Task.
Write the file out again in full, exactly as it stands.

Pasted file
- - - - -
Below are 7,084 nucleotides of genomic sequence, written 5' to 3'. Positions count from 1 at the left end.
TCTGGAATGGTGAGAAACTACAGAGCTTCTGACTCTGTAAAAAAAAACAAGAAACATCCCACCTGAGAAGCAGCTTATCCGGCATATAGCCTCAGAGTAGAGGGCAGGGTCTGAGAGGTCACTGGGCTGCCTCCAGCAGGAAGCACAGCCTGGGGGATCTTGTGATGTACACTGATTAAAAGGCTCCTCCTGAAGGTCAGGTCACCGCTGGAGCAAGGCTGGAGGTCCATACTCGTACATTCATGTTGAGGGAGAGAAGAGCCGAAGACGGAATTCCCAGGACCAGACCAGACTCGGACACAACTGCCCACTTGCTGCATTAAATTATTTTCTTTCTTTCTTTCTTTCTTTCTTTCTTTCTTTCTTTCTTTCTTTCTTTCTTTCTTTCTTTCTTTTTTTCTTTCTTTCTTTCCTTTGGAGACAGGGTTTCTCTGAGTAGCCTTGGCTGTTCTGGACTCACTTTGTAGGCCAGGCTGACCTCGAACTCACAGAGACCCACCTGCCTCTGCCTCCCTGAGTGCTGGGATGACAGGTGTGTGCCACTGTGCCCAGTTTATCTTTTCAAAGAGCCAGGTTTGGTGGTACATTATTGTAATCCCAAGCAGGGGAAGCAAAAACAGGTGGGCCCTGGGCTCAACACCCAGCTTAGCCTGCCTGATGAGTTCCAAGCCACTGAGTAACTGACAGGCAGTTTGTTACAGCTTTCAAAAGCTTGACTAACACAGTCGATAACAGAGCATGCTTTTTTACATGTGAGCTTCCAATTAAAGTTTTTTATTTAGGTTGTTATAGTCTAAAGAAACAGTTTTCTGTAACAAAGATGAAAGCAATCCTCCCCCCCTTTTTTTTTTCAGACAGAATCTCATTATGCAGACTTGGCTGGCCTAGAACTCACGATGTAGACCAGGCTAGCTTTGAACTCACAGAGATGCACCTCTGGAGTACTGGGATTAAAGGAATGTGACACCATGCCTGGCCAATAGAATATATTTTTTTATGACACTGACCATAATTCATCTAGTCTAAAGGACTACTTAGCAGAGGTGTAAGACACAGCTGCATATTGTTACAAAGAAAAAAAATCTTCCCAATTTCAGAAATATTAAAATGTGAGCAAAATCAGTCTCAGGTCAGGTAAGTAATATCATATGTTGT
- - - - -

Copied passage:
Below are 7,084 nucleotides of genomic sequence, written 5' to 3'. Positions count from 1 at the left end.
TCTGGAATGGTGAGAAACTACAGAGCTTCTGACTCTGTAAAAAAAAACAAGAAACATCCCACCTGAGAAGCAGCTTATCCGGCATATAGCCTCAGAGTAGAGGGCAGGGTCTGAGAGGTCACTGGGCTGCCTCCAGCAGGAAGCACAGCCTGGGGGATCTTGTGATGTACACTGATTAAAAGGCTCCTCCTGAAGGTCAGGTCACCGCTGGAGCAAGGCTGGAGGTCCATACTCGTACATTCATGTTGAGGGAGAGAAGAGCCGAAGACGGAATTCCCAGGACCAGACCAGACTCGGACACAACTGCCCACTTGCTGCATTAAATTATTTTCTTTCTTTCTTTCTTTCTTTCTTTCTTTCTTTCTTTCTTTCTTTCTTTCTTTCTTTCTTTCTTTTTTTCTTTCTTTCTTTCCTTTGGAGACAGGGTTTCTCTGAGTAGCCTTGGCTGTTCTGGACTCACTTTGTAGGCCAGGCTGACCTCGAACTCACAGAGACCCACCTGCCTCTGCCTCCCTGAGTGCTGGGATGACAGGTGTGTGCCACTGTGCCCAGTTTATCTTTTCAAAGAGCCAGGTTTGGTGGTACATTATTGTAATCCCAAGCAGGGGAAGCAAAAACAGGTGGGCCCTGGGCTCAACACCCAGCTTAGCCTGCCTGATGAGTTCCAAGCCACTGAGTAACTGACAGGCAGTTTGTTACAGCTTTCAAAAGCTTGACTAACACAGTCGATAACAGAGCATGCTTTTTTACATGTGAGCTTCCAATTAAAGTTTTTTATTTAGGTTGTTATAGTCTAAAGAAACAGTTTTCTGTAACAAAGATGAAAGCAATCCTCCCCCCCTTTTTTTTTTCAGACAGAATCTCATTATGCAGACTTGGCTGGCCTAGAACTCACGATGTAGACCAGGCTAGCTTTGAACTCACAGAGATGCACCTCTGGAGTACTGGGATTAAAGGAATGTGACACCATGCCTGGCCAATAGAATATATTTTTTTATGACACTGACCATAATTCATCTAGTCTAAAGGACTACTTAGCAGAGGTGTAAGACACAGCTGCATATTGTTACAAAGAAAAAAAATCTTCCCAATTTCAGAAATATTAAAATGTGAGCAAAATCAGTCTCAGGTCAGGTAAGTAATATCATATGTTGT